A 28-year-old communications grad student working on her master’s degree thesis in Iran about the country’s women’s rights movement was arrested by Iranian police and detained without bail last week.
Esha Momeni, who had been filming interviews of women’s rights advocates in Tehran, was arrested Wednesday, Oct. 15 after she was pulled over on Moddaress highway by undercover police in Tehran for allegedly passing another vehicle illegally, said Change for Equality, a women’s rights organization, in a statement.
After her arrest, authorities drove Momeni to her home and confiscated her video recordings and computer and searched the house, said Dr. Melissa Wall, adviser for the journalism graduate program who sat on Momeni’s thesis committee.
Momeni is ‘being held in solitary confinement, she’s not allowed to have contact with her parents,’ said Anayansi Prado, a filmmaker and friend who had been mentoring Momeni on the documentary. ‘She’s being held in one of the most notorious prisons of the world,’ said Prado, who spoke with Momeni on Monday, Oct. 13, two days before her arrest.
Iranian authorities ensured Momeni’s family she would be released swiftly, provided that ‘her arrest was not published,’ said Change for Equality.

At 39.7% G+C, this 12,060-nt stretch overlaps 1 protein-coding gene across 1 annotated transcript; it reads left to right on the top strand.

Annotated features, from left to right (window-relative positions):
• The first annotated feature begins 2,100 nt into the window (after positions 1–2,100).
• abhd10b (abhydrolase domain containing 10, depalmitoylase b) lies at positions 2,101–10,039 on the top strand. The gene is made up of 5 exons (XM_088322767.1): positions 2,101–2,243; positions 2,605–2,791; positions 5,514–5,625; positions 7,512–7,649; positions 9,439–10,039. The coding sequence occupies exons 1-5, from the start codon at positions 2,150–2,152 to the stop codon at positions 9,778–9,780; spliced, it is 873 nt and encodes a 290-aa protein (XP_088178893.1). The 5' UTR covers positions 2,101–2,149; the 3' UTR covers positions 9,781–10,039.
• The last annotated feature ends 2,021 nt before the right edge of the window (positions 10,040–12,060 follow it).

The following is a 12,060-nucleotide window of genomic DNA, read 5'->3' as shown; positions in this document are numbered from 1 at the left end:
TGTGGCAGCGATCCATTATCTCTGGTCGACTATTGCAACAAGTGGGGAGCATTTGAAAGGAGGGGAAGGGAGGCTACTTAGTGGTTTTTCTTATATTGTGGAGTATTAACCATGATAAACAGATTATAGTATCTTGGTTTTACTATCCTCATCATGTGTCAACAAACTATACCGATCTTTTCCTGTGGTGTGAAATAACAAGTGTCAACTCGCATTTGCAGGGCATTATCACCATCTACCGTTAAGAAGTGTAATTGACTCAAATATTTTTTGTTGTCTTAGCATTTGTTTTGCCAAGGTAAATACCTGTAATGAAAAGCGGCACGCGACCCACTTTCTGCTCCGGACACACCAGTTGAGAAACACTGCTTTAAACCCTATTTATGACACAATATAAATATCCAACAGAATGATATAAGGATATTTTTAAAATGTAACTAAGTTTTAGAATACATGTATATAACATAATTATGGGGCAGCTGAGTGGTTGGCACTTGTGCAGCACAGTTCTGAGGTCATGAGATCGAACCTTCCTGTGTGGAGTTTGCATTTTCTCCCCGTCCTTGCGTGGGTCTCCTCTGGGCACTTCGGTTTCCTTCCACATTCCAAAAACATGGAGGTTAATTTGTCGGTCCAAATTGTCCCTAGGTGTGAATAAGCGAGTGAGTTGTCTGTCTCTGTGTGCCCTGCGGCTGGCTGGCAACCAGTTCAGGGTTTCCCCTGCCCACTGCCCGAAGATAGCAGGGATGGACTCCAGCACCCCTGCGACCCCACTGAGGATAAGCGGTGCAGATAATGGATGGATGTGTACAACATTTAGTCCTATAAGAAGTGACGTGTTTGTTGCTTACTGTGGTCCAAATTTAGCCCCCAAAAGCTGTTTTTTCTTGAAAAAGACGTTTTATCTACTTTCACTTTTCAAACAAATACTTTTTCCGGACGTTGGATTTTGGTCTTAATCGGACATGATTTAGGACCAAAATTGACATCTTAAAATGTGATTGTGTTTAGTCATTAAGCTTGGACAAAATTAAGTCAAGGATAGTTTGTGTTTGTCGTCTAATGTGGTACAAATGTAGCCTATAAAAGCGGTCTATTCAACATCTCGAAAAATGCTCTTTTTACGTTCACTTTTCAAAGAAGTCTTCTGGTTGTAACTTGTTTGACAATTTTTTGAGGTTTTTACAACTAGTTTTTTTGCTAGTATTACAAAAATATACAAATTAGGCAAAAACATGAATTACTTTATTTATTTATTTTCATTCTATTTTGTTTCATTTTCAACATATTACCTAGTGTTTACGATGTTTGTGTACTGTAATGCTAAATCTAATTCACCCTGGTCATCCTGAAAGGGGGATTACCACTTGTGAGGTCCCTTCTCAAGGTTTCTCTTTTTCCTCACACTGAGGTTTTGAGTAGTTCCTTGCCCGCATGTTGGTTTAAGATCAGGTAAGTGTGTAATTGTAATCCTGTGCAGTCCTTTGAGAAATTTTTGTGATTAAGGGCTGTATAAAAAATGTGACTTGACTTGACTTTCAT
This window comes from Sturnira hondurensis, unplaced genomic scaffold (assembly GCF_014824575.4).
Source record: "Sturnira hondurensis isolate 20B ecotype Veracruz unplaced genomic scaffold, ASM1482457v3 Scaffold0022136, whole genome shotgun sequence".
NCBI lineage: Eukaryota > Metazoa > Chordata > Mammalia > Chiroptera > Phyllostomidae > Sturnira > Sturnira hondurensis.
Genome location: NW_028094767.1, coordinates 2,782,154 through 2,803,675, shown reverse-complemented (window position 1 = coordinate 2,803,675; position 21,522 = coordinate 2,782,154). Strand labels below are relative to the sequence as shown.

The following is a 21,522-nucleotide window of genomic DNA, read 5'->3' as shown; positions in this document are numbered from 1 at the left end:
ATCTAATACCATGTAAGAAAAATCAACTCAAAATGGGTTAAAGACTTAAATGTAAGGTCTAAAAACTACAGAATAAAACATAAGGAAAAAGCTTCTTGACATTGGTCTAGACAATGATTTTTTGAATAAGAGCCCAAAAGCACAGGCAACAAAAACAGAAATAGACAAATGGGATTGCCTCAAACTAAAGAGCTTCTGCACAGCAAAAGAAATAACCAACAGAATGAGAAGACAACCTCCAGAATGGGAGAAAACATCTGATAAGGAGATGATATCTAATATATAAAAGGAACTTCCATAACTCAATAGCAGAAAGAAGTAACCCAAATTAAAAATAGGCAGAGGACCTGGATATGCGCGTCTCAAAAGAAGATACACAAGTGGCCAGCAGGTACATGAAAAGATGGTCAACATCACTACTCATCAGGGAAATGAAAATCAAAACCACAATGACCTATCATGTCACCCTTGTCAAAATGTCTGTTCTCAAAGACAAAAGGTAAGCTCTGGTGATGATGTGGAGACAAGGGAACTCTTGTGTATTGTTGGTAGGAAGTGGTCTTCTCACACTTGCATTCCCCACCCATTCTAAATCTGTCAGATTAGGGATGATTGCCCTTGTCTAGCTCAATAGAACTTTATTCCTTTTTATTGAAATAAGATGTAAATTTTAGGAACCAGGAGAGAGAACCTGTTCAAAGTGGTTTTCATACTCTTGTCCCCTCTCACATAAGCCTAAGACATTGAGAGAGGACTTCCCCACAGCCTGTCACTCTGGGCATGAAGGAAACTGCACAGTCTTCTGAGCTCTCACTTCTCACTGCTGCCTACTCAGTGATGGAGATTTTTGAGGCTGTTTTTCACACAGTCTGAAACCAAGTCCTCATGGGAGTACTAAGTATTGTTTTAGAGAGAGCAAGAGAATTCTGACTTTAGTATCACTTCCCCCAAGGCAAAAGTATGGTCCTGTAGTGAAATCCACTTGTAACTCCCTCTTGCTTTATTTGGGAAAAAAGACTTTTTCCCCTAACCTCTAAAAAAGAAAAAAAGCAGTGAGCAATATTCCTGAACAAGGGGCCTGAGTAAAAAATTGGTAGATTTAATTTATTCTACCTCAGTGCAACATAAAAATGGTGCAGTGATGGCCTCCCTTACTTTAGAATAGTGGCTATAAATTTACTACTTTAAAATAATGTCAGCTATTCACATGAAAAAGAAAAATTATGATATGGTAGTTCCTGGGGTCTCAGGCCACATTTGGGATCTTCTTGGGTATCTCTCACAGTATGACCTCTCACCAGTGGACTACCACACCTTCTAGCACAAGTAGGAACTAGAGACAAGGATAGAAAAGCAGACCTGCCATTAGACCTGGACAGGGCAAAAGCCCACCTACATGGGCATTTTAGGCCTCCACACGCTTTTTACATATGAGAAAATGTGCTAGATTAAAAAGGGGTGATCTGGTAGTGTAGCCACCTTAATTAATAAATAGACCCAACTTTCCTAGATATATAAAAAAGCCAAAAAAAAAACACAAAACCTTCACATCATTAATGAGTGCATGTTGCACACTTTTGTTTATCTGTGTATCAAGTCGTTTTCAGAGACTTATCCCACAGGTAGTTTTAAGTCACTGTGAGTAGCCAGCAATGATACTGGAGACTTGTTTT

The organization also reported that Esha’s parents visited the Revolutionary Courts four days after she was arrested and were told by officials that information about her case would not be released to them until their investigation was complete.
‘She hasn’t been officially charged with anything yet, and the government’s not really giving any information,’ said Prado.
Photojournalism professor David Blumenkratz, who also resided on Momeni’s thesis committee, said he considered Momeni a personal friend and was concerned about the student’s situation.
‘It’s extremely dangerous, the way they treat people in those prisons, it’s not good,’ he said. ‘I’m very worried for her.’
A friend, Hassan Hussain, has been updating a blog, for-esha.blogspot.com, about her arrest and is in contact with Momeni’s family, said Prado.